Millard Fuller often said, “Grace is one of the most beautiful words in the English language. It gets to the very heart of the Christian faith, that God loves us in spite of our faults.”
In contrast he pointed out, “The word ‘disgrace’ carries a powerful meaning in the opposite way. It’s up to good people to come together in a common cause of putting to an end things that are disgraceful.”
At The Fuller Center, we feel this way about housing. Millard observed, “The house is the foundation stone of human development. It’s what roots are to a plan. If a home is shaky, the lives of anyone who lives there will be shaky, too.”
The problem is enormous. The economy is tough. But God has given us the resources and the challenge to help our neighbors in need. (Luke 10:25-37)
Christians believe they are required to live under Jesus’ double commandment:
Jesus said unto him, Thou shalt love the Lord thy God with all thy heart, and with all thy soul, and with all thy mind. This is the first and great commandment. And the second is like unto it, Thou shalt love thy neighbor as thyself. (Matthew 22:35-40)
If we truly believe this, then we must be called to take action. What then shall we do?
It is up to each individual to discern the best course of action given their own community context. One first step is to resolve to identify a need and get organized. We are promised that through God all things are possible but you will need a good time-tested strategy.
Because you are reading this blog, I can imagine that you may be looking for a suggestion of how to get started. Consider The Fuller Center for Housing Faith Builder’s new church program.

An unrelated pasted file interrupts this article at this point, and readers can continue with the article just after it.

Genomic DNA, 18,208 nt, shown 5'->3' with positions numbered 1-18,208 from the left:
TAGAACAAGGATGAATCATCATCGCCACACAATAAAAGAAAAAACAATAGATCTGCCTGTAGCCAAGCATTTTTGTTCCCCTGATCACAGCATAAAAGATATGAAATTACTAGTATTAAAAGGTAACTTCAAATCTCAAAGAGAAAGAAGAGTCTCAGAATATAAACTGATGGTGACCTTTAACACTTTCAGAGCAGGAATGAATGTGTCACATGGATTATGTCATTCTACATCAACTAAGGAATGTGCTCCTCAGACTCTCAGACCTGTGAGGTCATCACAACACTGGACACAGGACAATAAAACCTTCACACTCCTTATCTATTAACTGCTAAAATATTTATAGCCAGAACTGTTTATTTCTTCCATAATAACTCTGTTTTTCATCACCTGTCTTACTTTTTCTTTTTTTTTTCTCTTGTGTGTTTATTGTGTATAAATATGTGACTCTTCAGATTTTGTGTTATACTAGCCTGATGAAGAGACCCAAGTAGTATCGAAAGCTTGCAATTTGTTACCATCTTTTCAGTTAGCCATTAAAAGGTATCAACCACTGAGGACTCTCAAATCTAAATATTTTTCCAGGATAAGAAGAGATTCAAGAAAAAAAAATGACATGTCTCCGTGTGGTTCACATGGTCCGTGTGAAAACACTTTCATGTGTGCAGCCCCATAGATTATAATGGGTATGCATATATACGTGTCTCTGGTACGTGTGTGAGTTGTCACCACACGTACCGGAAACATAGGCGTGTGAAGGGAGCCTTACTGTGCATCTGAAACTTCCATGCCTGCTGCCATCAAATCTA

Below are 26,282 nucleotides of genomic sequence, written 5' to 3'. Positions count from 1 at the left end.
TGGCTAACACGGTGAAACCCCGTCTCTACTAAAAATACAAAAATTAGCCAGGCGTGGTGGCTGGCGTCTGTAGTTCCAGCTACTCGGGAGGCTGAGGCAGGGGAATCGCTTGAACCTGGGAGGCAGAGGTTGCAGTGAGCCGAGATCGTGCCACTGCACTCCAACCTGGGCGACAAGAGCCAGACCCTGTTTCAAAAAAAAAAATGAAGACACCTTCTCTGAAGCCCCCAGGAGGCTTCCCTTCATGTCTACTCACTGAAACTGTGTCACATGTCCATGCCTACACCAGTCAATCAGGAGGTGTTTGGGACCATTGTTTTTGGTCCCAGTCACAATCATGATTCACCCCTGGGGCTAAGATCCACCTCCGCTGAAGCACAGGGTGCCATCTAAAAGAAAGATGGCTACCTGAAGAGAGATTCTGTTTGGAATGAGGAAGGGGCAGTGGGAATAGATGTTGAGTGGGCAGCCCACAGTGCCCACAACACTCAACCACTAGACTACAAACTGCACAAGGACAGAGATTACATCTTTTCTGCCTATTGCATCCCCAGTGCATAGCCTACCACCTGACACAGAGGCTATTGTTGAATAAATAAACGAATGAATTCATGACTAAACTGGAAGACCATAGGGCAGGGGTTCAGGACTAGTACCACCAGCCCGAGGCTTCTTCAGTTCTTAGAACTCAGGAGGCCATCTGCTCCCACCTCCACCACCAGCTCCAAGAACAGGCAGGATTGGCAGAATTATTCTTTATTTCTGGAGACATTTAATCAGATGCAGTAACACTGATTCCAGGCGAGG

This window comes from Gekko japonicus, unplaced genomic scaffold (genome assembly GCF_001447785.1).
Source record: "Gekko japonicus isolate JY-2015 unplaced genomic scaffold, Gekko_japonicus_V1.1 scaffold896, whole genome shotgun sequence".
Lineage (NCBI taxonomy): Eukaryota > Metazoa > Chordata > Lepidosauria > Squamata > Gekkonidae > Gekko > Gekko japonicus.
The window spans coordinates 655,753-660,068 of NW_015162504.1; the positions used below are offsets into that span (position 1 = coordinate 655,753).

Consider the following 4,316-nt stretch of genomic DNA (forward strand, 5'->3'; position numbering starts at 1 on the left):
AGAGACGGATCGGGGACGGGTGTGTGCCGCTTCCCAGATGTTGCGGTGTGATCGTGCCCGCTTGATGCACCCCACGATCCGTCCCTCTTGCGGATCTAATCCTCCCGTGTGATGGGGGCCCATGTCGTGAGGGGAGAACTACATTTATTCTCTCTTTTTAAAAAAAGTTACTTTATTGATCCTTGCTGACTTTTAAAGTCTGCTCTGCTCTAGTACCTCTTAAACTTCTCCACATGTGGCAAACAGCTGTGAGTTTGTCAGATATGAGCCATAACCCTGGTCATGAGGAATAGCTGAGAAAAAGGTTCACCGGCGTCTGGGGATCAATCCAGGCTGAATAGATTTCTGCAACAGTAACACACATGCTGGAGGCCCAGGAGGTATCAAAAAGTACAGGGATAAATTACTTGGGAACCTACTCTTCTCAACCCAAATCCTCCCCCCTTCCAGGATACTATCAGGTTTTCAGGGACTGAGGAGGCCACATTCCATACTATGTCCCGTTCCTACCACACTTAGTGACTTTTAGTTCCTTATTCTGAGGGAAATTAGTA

Are there homeowners in need in your congregation or in your neighborhood? In our Faith Builders Operations Manual, we have the tools to help you interview them, plan out a project, fundraise and get to work utilizing The Fuller Center Greater Blessing repair ministry.
Millard said, “It’s just plain wrong for people who live in comfortable surroundings and who know how some of their neighbors live and not want to do something about it.”
So we have a New Year’s resolution opportunity. It is our responsibility as people of faith, but service to others is a privilege and a blessing. Sometimes it is life-changing for the volunteers. Churches with vibrant missions programs are churches that grow. Most importantly, the work you will be doing will help stabilize a house for some folks who can continue to call it not just a home but a home of gracefulness. This is truly the Greater Blessing!
Happy New Year, everybody!